Balance comes not from ourselves, but from remaining in contact with that which sustains us.
I recently became acutely aware of the importance of balance—physical, emotional and mental balance. What follows describes my “Aha!” moment: A few months ago, myself and members of my church family did something we don’t normally do. We scaled ladderrs and spent a Saturday on the expansive roof of our church, stripping off 40-year-old roofing consisting of16 tons of red gravel, to prepare the building for a new roof. The labor was tough. We used muscles we don’t normally use. All of us had aches and pains the next morning.
However, while we were on the roof, everyone seemed to adjust amazingly well to these heretofore unfamiliar tasks. By noon we looked like a seasoned crew. There was just one task that some of us seemed to never really get used to doing. It was when we had to descend the ladder from the roof. Many of us moved cautiously, carefully, tentatively, and tried very hard to keep our balance.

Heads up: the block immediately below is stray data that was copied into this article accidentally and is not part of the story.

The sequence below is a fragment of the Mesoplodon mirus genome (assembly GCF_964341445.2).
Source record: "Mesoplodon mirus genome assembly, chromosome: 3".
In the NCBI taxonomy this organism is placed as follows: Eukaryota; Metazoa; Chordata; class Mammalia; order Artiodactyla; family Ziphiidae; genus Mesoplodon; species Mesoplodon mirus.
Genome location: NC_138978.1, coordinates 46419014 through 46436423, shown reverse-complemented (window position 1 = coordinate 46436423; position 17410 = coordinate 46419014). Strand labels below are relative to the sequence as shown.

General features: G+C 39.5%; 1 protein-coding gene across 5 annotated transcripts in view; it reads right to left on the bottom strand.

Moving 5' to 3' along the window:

Balance. With it, all systems seem to sustain one another. Without it, strain sets in and awkward falls happen. When we see someone trying to descend a ladder, we are acutely aware of the need for balance. But most of the time, I believe, we are out of balance. We overemphasize some things, and underemphasize others, and become very out of balance. What’s worse is that much of this “out-of-balance-ness” is actually encouraged and applauded by others. What employer wants to slow down a person who voluntarily overworks himself or herself? Underwork and underachievement also have very undesireable consequences. What pastor wants the most dedicated, most faithful and most talented church member to stop building the kingdom and go fishing instead? And, on the other hand, watch what happens when one person starts to step up their activity for the church while among people who have settled long ago into a more apathetic pattern. When this occurs you might witness an “apple cart upset,” as the ones used to doing minimal service become resentful and distant toward those who are really enthusiastic.